Magnet latches are cheap and rarely work well. Consider replacing the hinges with capture, European style closing hinges that hold doors closed and don't require any mechanical holding devise on the open side of the door. They are inexpensive and work well and are fairly easy to install.


2

What I would do if it is hitting on the latch side is to remove a screw on each hinge in the middle of the hinge and replace it with a screw that is about 3½" to 4" long. Tightening these screws will pull the jamb in on the hinge side giving your door room to close on the latch side. Try it.


2

I'm not sure about ChrisF's suggestion since I've never had that particular problem (with the door rubbing on the hinge side) - is the issue that it's hitting the frame on the hinge side or the doorknob side? If it's hitting the jamb on the doorknob side (as if the door is now too wide) then the usual solution is to trim down the door. Usually I would run ...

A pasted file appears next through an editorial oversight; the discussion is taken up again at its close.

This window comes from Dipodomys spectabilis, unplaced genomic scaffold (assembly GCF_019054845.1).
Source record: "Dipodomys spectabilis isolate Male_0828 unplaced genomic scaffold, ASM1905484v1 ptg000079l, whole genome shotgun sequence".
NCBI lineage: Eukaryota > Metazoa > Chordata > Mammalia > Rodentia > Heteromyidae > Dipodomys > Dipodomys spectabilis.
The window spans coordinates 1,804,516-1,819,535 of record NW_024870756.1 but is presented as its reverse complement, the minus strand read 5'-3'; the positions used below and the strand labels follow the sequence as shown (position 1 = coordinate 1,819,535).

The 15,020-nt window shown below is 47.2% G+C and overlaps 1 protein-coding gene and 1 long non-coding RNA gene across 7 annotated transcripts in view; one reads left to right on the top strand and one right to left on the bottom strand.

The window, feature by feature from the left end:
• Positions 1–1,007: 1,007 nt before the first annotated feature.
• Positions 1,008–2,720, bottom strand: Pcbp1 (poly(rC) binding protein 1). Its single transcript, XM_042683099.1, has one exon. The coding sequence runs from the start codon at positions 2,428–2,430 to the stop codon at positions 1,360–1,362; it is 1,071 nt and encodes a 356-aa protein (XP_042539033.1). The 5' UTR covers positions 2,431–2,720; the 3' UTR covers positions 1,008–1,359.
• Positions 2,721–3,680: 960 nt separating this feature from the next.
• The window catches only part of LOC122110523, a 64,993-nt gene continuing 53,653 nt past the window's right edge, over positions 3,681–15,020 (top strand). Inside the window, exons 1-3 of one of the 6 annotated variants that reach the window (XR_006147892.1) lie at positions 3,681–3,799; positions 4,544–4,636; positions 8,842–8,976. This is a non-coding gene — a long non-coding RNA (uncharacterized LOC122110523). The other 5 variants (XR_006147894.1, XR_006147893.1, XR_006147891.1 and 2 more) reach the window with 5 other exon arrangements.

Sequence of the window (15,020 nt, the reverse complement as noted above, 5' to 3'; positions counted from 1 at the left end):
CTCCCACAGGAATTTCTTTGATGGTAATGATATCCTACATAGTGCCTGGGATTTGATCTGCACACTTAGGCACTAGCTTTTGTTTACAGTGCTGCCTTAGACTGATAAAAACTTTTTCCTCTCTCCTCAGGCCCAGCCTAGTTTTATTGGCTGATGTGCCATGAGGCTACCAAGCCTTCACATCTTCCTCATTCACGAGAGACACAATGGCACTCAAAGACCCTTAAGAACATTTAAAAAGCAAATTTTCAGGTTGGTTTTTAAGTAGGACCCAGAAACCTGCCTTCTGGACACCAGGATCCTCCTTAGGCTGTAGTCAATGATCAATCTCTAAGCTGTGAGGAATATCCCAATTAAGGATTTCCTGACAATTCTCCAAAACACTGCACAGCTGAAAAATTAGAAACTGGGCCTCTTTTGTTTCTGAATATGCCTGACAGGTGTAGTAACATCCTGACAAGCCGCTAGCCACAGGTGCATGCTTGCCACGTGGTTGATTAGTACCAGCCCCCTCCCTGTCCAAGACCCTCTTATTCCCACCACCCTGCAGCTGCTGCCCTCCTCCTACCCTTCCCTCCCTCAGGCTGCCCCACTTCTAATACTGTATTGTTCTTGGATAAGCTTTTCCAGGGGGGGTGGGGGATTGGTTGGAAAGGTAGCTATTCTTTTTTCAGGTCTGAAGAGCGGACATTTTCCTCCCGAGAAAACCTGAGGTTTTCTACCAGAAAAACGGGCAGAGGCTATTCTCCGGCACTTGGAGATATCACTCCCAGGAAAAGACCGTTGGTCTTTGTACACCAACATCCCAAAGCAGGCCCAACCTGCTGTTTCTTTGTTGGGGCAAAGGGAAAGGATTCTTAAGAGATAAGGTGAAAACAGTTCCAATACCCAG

2

How do I go about fixing this? I guess I could take them off again, and chisel away a little on the door grooves or in the frame, That's pretty much the only way - but take a good look and work out which side (door or frame) needs to move and in which direction. I've done this in the past and gone the wrong way at first which isn't good. In some cases ...


2

Sounds like you want something like a tambour door lock like this: You can find it here.